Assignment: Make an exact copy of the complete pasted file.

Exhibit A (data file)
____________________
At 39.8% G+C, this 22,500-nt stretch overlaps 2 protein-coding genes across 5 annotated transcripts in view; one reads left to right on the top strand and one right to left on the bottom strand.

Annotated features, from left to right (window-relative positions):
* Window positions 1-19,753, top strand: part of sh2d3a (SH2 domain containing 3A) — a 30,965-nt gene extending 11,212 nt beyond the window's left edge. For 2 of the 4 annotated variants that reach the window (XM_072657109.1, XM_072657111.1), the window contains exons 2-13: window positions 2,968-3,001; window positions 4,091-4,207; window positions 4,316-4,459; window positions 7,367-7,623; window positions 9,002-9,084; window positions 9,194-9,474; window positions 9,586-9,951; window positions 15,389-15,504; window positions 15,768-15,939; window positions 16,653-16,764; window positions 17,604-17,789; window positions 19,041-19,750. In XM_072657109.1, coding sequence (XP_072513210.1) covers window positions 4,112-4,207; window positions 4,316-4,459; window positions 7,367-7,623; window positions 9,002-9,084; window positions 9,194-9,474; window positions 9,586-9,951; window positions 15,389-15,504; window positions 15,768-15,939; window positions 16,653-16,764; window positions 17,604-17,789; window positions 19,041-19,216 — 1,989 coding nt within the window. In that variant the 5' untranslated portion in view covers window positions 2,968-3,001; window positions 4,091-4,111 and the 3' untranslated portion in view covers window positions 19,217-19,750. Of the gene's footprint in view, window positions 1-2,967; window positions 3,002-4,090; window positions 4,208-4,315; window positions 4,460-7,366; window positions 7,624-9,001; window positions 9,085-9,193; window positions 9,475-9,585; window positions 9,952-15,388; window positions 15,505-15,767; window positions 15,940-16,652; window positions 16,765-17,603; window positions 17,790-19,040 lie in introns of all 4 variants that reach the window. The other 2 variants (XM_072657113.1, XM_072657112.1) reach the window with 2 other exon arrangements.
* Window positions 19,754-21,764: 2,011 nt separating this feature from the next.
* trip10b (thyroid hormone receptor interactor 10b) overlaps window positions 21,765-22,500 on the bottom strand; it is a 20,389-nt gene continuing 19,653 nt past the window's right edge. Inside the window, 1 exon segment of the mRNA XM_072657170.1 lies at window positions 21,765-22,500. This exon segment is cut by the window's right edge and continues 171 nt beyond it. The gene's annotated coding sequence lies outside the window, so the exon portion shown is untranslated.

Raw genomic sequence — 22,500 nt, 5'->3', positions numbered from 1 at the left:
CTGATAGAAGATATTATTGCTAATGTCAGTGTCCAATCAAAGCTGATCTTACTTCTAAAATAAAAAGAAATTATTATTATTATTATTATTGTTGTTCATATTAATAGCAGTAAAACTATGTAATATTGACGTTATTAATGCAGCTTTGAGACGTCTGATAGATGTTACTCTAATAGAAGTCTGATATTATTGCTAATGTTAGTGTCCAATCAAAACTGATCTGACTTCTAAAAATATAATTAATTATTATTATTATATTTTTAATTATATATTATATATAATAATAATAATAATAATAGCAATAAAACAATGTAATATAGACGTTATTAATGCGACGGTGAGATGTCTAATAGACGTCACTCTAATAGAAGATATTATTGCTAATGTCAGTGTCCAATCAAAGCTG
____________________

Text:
At 39.8% G+C, this 22,500-nt stretch overlaps 2 protein-coding genes across 5 annotated transcripts in view; one reads left to right on the top strand and one right to left on the bottom strand.

Annotated features, from left to right (window-relative positions):
* Window positions 1-19,753, top strand: part of sh2d3a (SH2 domain containing 3A) — a 30,965-nt gene extending 11,212 nt beyond the window's left edge. For 2 of the 4 annotated variants that reach the window (XM_072657109.1, XM_072657111.1), the window contains exons 2-13: window positions 2,968-3,001; window positions 4,091-4,207; window positions 4,316-4,459; window positions 7,367-7,623; window positions 9,002-9,084; window positions 9,194-9,474; window positions 9,586-9,951; window positions 15,389-15,504; window positions 15,768-15,939; window positions 16,653-16,764; window positions 17,604-17,789; window positions 19,041-19,750. In XM_072657109.1, coding sequence (XP_072513210.1) covers window positions 4,112-4,207; window positions 4,316-4,459; window positions 7,367-7,623; window positions 9,002-9,084; window positions 9,194-9,474; window positions 9,586-9,951; window positions 15,389-15,504; window positions 15,768-15,939; window positions 16,653-16,764; window positions 17,604-17,789; window positions 19,041-19,216 — 1,989 coding nt within the window. In that variant the 5' untranslated portion in view covers window positions 2,968-3,001; window positions 4,091-4,111 and the 3' untranslated portion in view covers window positions 19,217-19,750. Of the gene's footprint in view, window positions 1-2,967; window positions 3,002-4,090; window positions 4,208-4,315; window positions 4,460-7,366; window positions 7,624-9,001; window positions 9,085-9,193; window positions 9,475-9,585; window positions 9,952-15,388; window positions 15,505-15,767; window positions 15,940-16,652; window positions 16,765-17,603; window positions 17,790-19,040 lie in introns of all 4 variants that reach the window. The other 2 variants (XM_072657113.1, XM_072657112.1) reach the window with 2 other exon arrangements.
* Window positions 19,754-21,764: 2,011 nt separating this feature from the next.
* trip10b (thyroid hormone receptor interactor 10b) overlaps window positions 21,765-22,500 on the bottom strand; it is a 20,389-nt gene continuing 19,653 nt past the window's right edge. Inside the window, 1 exon segment of the mRNA XM_072657170.1 lies at window positions 21,765-22,500. This exon segment is cut by the window's right edge and continues 171 nt beyond it. The gene's annotated coding sequence lies outside the window, so the exon portion shown is untranslated.

Raw genomic sequence — 22,500 nt, 5'->3', positions numbered from 1 at the left:
CTGATAGAAGATATTATTGCTAATGTCAGTGTCCAATCAAAGCTGATCTTACTTCTAAAATAAAAAGAAATTATTATTATTATTATTATTGTTGTTCATATTAATAGCAGTAAAACTATGTAATATTGACGTTATTAATGCAGCTTTGAGACGTCTGATAGATGTTACTCTAATAGAAGTCTGATATTATTGCTAATGTTAGTGTCCAATCAAAACTGATCTGACTTCTAAAAATATAATTAATTATTATTATTATATTTTTAATTATATATTATATATAATAATAATAATAATAATAGCAATAAAACAATGTAATATAGACGTTATTAATGCGACGGTGAGATGTCTAATAGACGTCACTCTAATAGAAGATATTATTGCTAATGTCAGTGTCCAATCAAAGCTG